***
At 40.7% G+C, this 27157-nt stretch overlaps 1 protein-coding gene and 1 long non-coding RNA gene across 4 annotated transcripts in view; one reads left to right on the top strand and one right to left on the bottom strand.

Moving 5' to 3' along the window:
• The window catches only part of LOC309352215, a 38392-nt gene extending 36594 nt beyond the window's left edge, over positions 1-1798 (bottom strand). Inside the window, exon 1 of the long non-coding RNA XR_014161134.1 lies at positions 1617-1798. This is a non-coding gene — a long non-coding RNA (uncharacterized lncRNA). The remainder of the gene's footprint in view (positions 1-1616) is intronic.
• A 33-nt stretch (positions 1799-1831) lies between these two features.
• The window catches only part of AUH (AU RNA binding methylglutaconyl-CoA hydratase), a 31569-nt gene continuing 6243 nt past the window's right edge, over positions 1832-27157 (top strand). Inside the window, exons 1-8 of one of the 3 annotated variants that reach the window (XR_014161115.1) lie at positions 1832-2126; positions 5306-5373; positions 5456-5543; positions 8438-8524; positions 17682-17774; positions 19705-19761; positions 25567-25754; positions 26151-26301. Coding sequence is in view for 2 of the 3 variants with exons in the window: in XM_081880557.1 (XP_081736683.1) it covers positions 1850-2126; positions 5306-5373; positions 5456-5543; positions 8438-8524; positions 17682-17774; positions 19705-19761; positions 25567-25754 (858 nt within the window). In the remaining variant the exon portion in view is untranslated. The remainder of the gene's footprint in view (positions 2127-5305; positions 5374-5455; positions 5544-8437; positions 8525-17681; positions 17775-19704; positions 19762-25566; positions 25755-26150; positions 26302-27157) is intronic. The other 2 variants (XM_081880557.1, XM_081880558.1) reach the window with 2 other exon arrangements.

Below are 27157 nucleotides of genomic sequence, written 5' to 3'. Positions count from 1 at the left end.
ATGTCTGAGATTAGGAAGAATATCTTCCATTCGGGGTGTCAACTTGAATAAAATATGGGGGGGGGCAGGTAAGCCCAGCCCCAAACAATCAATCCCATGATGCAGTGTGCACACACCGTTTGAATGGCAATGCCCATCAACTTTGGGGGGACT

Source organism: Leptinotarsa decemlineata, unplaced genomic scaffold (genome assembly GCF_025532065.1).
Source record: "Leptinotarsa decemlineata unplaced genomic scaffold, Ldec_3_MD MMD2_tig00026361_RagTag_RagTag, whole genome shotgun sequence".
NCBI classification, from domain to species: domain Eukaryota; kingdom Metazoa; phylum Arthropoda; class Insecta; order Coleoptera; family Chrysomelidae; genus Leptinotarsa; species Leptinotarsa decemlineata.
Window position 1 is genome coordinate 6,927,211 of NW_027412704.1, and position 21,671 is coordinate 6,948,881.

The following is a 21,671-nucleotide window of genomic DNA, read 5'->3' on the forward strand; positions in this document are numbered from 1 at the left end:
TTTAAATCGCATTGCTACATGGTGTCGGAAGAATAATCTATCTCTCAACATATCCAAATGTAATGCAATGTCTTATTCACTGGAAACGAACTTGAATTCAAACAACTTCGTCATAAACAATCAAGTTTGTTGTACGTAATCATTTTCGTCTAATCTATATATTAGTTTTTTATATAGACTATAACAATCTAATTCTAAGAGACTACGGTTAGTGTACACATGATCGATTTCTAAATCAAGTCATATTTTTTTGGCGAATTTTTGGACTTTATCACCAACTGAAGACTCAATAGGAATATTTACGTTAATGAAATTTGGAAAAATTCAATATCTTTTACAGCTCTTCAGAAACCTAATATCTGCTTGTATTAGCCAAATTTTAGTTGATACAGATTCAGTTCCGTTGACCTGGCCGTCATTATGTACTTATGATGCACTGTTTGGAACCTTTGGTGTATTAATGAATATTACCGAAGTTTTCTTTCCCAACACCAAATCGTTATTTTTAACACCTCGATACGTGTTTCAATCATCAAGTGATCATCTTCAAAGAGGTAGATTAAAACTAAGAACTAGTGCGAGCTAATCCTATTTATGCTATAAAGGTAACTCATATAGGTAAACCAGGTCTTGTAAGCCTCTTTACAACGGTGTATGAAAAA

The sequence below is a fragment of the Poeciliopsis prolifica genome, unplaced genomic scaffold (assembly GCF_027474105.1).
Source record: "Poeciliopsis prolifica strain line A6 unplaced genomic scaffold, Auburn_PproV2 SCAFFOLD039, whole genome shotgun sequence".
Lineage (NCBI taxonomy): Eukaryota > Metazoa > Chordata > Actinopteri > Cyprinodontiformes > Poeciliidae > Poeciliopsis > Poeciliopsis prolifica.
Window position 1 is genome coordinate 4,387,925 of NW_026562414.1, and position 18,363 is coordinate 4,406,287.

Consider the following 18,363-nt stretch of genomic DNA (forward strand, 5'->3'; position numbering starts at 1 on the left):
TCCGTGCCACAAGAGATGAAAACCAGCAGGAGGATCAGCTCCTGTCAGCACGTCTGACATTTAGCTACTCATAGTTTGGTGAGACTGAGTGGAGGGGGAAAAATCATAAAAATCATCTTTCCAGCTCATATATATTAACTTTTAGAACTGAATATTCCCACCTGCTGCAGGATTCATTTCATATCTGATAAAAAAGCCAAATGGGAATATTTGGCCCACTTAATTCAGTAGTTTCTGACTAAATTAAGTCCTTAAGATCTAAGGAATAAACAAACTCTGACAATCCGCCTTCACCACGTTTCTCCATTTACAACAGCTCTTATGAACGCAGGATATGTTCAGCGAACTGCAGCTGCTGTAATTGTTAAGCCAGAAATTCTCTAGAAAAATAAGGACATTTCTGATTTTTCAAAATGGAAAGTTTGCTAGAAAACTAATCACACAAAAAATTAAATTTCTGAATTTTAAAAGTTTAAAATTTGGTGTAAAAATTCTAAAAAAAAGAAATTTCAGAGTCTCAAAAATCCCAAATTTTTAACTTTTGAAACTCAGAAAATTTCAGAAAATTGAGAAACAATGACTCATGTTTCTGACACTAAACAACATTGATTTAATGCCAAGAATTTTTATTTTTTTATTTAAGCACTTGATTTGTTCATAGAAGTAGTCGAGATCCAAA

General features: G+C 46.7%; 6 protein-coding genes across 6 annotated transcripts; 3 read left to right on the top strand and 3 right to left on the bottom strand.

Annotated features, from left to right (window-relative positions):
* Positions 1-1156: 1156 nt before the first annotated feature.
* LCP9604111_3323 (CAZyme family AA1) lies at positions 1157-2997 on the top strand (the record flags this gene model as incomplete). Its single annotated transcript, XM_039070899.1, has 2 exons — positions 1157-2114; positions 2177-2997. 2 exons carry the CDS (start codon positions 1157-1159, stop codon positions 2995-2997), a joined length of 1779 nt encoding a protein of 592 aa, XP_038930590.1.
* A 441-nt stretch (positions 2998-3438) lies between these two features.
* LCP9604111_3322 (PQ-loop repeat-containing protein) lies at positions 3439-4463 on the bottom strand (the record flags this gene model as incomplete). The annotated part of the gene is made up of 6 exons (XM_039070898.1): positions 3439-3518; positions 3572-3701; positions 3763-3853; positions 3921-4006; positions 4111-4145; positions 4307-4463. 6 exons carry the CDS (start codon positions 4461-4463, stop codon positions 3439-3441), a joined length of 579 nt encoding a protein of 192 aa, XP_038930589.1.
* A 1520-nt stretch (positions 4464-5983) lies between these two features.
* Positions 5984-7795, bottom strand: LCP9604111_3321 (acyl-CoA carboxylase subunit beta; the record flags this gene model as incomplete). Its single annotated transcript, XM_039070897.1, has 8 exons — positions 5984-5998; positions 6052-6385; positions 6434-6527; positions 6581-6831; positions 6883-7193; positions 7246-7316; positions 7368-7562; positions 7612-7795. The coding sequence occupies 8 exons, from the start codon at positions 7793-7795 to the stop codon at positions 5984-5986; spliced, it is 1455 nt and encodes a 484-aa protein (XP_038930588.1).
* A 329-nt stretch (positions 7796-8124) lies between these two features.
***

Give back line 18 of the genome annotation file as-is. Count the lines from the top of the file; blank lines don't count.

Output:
Consider the following 18,363-nt stretch of genomic DNA (forward strand, 5'->3'; position numbering starts at 1 on the left):